Under the Job Creation Act of 2010, you can exclude 100% of your capital gain (including no Alternative Minimum tax consequences) on the sale of C Corporation stock (not S Corporations or LLCs), under the following conditions:
- Stock is acquired before January 1, 2012
- You hold the stock for at least 5 years
- At time of sale of the stock, it has been held for more than five years
- The stock was acquired at its original issue for money, other property or services
- Stock was not acquired through a stock-for-stock exchange (makes S Corporation conversion to a C Corporation somewhat tricky)
- Assets cannot exceed $50M on the date the stock is issued
- Most businesses qualify with the exception of the following:
- Any trade or service business (such as accounting, consulting, law, etc.)
- Any Banking or financial business
- Any farming business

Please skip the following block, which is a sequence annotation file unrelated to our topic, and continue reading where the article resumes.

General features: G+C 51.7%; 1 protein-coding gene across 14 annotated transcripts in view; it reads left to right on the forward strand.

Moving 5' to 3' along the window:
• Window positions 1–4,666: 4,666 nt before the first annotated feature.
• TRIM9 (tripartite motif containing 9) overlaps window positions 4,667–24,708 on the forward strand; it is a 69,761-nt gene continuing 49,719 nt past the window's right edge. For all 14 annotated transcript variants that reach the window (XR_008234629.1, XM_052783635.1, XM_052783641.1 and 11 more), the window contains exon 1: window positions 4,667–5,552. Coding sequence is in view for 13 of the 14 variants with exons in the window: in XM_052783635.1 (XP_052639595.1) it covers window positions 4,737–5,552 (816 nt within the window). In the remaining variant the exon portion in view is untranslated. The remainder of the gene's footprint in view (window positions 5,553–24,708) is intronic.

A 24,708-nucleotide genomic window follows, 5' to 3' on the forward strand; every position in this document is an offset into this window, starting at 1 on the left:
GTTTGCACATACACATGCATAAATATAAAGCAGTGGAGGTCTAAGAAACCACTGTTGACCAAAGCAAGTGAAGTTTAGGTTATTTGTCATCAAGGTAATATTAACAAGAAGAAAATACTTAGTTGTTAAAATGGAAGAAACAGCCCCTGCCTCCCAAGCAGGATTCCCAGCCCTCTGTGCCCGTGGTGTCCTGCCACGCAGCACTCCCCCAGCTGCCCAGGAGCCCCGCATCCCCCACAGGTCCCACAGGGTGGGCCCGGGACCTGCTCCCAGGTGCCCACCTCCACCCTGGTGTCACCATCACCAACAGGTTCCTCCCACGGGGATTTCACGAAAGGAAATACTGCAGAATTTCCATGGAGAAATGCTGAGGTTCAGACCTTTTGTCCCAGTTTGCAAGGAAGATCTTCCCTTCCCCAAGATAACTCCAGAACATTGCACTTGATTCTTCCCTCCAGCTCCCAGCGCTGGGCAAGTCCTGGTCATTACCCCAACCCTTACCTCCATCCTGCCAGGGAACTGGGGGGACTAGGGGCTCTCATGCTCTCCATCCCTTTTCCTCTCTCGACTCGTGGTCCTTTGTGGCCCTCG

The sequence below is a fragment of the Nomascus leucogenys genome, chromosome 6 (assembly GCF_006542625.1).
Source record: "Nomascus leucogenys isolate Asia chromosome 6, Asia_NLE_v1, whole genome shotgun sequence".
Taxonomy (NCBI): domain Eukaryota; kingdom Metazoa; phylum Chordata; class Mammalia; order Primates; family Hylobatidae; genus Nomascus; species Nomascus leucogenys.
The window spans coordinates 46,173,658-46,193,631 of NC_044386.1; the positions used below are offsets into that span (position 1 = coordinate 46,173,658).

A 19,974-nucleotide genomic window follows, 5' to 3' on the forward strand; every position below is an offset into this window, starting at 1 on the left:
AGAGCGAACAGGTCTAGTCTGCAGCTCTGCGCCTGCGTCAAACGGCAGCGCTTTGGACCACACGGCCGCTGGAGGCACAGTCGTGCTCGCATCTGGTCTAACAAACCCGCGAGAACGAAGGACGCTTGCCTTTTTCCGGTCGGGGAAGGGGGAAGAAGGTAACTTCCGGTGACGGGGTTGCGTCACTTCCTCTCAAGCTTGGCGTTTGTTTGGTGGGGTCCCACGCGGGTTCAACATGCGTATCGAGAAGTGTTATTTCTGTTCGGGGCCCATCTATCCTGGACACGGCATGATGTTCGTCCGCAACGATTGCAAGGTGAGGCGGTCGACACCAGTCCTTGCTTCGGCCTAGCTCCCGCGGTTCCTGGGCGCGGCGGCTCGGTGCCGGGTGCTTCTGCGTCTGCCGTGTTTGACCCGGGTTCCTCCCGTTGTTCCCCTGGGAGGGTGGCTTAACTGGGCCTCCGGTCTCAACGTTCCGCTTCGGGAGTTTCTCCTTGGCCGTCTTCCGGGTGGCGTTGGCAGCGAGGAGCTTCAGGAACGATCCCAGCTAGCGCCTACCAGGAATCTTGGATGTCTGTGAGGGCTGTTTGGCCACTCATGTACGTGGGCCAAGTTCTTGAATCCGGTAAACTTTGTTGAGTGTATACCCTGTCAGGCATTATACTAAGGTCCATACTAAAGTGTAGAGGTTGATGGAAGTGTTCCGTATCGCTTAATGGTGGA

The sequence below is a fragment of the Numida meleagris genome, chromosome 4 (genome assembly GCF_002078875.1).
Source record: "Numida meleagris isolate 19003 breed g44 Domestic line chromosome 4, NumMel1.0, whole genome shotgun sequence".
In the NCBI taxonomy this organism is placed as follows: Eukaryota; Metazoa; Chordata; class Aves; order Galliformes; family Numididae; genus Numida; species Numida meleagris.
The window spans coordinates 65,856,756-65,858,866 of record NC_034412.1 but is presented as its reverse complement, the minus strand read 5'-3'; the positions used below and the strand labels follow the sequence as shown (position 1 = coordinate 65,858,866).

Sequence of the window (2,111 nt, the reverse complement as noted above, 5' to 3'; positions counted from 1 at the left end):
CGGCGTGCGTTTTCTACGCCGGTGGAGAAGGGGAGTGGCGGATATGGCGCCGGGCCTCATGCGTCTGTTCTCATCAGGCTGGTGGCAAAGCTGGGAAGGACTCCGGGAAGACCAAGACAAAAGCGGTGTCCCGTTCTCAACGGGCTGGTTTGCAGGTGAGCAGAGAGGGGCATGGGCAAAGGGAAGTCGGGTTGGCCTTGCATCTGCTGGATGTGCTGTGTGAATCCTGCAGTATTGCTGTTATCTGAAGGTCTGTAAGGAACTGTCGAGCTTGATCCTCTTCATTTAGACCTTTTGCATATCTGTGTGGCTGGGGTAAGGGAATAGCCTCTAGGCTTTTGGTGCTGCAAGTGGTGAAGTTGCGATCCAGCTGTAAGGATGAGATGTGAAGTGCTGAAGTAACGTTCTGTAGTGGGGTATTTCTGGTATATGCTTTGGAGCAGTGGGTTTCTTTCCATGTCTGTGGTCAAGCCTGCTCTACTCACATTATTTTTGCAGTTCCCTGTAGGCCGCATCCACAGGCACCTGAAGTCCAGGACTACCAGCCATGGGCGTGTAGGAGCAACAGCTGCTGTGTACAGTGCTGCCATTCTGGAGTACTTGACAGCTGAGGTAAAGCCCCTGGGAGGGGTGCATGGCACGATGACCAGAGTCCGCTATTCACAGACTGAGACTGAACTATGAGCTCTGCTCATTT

- Any mining, oil, or gas business
- Any business operating a hotel, motel, restaurant, or similar business
So, you incorporate in 2011 and sell your company 5+ years later for a $1M gain, you pay NO income or capital gain taxes – you avoid $150K in taxes (assuming capital gain tax is still 15% when you sell). Same scenario, but you incorporate in 2012, you pay $150K in taxes.
IRS Circular 230 Disclosure
To ensure compliance with requirements imposed by the IRS, we inform you that any U.S. federal tax advice contained in this document is not intended or written to be used, and cannot be used, for the purpose of (i) avoiding penalties under the Internal Revenue Code, or (ii) promoting, marketing, or recommending to another party any transaction or matter that is contained in this document.